Gray’s legal team asked for the delay. Federal prosecutors agreed to extend the case for at least five months.

“[F]ailure to grant such a continuance would deny counsel for Defendant the reasonable time necessary for effective preparation, taking into account the exercise of due diligence,” Cogburn wrote in October, referring to Gray. “Moreover, the ends of justice served by granting such continuance outweigh the best interests of the public and Defendant in a speedy trial.”

The order referenced Lindberg without naming him. “[T]his matter is continued as to the remaining co-defendants and the time is excluded as a reasonable period of delay as such defendants are joined with a co-defendant whose case has been continued from the term and as to whom the time for trial has not run and no motion for severance has been granted.”

A motion filed Oct. 4 signaled the potential delay.

Gray has faced multiple changes in legal representation. His current legal team, two Asheville-based attorneys, officially joined the case on Sept. 26.

“Discovery for the initial trial was voluminous, including more than 80 hours of recorded conversations between the defendants and witnesses cooperating with the government,” according to the Oct. 4 motion. “In December, 2022, the government provided six million pages of supplemental discovery in a related case involving Mr. Lindberg. It is unclear how much of the additional discovery counsel for Defendant Gray will be required to review prior to trial.”

“Counsel, new to the case, will need time to review the discovery and discuss it with their client,” Gray’s attorneys wrote. “Requiring Defendant Gray to be tried before April, 2024 will unreasonably deny him continuity of counsel and deny replacement counsel the reasonable time necessary for effective preparation, taking into account the exercise of due diligence.”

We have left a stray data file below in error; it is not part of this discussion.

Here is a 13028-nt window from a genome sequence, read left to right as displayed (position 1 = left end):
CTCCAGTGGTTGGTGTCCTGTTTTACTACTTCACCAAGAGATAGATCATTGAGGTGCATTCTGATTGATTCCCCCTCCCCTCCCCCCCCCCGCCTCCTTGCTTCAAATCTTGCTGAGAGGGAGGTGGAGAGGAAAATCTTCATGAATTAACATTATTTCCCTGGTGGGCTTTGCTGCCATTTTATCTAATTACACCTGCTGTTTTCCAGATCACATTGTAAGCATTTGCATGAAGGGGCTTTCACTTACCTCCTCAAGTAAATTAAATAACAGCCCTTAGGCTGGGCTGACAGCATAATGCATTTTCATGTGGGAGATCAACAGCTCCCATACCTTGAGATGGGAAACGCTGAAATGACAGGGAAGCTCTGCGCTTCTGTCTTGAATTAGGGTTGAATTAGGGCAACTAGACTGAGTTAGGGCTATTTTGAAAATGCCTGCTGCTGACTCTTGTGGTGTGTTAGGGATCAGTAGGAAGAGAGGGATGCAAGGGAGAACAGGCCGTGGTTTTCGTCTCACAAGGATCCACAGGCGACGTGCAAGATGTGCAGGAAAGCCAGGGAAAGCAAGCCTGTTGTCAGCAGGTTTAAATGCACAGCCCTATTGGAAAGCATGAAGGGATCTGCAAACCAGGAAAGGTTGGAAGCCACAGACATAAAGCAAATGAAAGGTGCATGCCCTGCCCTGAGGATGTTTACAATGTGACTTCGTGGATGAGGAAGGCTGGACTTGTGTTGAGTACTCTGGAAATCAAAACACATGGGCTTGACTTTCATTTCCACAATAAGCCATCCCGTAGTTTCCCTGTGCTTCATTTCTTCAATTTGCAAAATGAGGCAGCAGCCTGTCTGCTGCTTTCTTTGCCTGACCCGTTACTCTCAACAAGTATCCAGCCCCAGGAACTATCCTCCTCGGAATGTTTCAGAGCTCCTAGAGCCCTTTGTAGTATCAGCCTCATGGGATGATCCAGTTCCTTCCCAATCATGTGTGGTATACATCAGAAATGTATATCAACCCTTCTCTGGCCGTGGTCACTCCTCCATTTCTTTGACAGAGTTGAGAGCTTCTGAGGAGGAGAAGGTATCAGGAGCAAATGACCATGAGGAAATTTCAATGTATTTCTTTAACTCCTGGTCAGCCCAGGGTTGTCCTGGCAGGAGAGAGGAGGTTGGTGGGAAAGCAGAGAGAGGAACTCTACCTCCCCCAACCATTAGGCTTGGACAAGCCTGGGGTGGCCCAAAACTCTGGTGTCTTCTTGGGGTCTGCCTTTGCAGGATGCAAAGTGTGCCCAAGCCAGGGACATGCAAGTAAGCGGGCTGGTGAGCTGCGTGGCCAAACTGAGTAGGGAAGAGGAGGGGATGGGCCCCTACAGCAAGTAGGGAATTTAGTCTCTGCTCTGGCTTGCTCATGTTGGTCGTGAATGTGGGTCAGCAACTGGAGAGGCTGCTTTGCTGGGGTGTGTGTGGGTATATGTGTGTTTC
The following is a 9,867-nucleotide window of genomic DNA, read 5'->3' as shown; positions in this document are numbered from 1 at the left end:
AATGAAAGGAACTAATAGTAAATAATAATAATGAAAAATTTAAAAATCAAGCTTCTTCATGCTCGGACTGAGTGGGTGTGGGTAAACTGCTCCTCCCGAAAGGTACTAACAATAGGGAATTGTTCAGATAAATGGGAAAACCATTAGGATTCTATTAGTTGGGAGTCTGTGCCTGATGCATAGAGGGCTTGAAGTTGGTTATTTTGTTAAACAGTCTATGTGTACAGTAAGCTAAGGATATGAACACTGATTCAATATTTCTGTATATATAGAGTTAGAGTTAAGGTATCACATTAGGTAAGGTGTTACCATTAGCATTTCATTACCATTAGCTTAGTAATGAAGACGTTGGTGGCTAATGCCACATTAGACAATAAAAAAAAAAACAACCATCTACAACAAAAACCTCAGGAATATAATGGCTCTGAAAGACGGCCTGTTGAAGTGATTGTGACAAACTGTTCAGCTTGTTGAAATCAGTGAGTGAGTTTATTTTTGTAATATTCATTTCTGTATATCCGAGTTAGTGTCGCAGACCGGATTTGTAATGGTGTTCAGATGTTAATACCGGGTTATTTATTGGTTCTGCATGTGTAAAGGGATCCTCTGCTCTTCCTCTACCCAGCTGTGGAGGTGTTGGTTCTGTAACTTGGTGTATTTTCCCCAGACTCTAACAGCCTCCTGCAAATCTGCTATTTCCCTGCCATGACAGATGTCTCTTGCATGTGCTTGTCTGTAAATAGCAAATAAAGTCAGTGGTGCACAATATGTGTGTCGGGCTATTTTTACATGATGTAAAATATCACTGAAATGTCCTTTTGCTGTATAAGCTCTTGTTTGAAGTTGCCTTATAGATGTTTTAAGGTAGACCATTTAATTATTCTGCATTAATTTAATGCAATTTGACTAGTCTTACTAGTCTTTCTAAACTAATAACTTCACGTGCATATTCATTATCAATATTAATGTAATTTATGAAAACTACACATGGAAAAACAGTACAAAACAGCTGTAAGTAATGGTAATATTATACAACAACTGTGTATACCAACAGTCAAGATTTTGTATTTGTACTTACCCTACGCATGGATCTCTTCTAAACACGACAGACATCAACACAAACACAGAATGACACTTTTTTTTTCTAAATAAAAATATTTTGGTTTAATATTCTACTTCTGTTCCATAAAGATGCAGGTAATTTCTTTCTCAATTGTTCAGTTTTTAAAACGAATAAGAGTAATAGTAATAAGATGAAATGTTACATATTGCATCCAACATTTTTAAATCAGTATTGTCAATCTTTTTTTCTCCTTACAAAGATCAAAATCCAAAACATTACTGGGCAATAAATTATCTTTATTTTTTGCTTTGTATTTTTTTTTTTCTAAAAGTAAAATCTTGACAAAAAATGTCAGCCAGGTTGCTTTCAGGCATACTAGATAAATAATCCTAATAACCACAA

Gray’s motion arrived on the same day that a lawyer for Lindberg appeared at the state Court of Appeals in a separate case. Lindberg is challenging a state Superior Court ruling related to a $600 million judgement against him. The Universal Life Insurance Company, or ULICO, argued to a three-judge appellate panel that Lindberg is trying to delay paying the debt.

In a court filing in another case, ULICO claimed that Lindberg owes at least $1.9 billion to his top creditors.

The retrial is tied to federal charges that Lindberg attempted to bribe Causey with “more than $2 million” after Causey’s 2016 election. Causey worked with federal law enforcement officials, including wearing a surveillance wire, to collect evidence against Lindberg and associates.

Lindberg was convicted in March 2020 and was sentenced to a seven-year federal prison term. But the 4th US Circuit Court of Appeals tossed out that conviction in June 2022. Appellate judges ruled that mistakes in Cogburn’s jury instructions had “infected” Lindberg’s convictions.

A second federal trial related to a separate 13-count indictment against Lindberg already has been delayed. Originally scheduled last summer, that case will now be pushed back until after the bribery and fraud retrial.

Before the legal action against him, Lindberg had attracted attention in the last decade as a top donor to political campaigns in North Carolina. He supported Democratic Insurance Commissioner Wayne Goodwin’s unsuccessful 2016 re-election bid. Goodwin lost to Causey.

Later Lindberg became the largest financial contributor in 2017 to the NC Republican Party and two groups supporting then-Lt. Gov. Dan Forest, a Republican. Forest lost the 2020 governor’s race to the incumbent Democrat, Gov. Roy Cooper.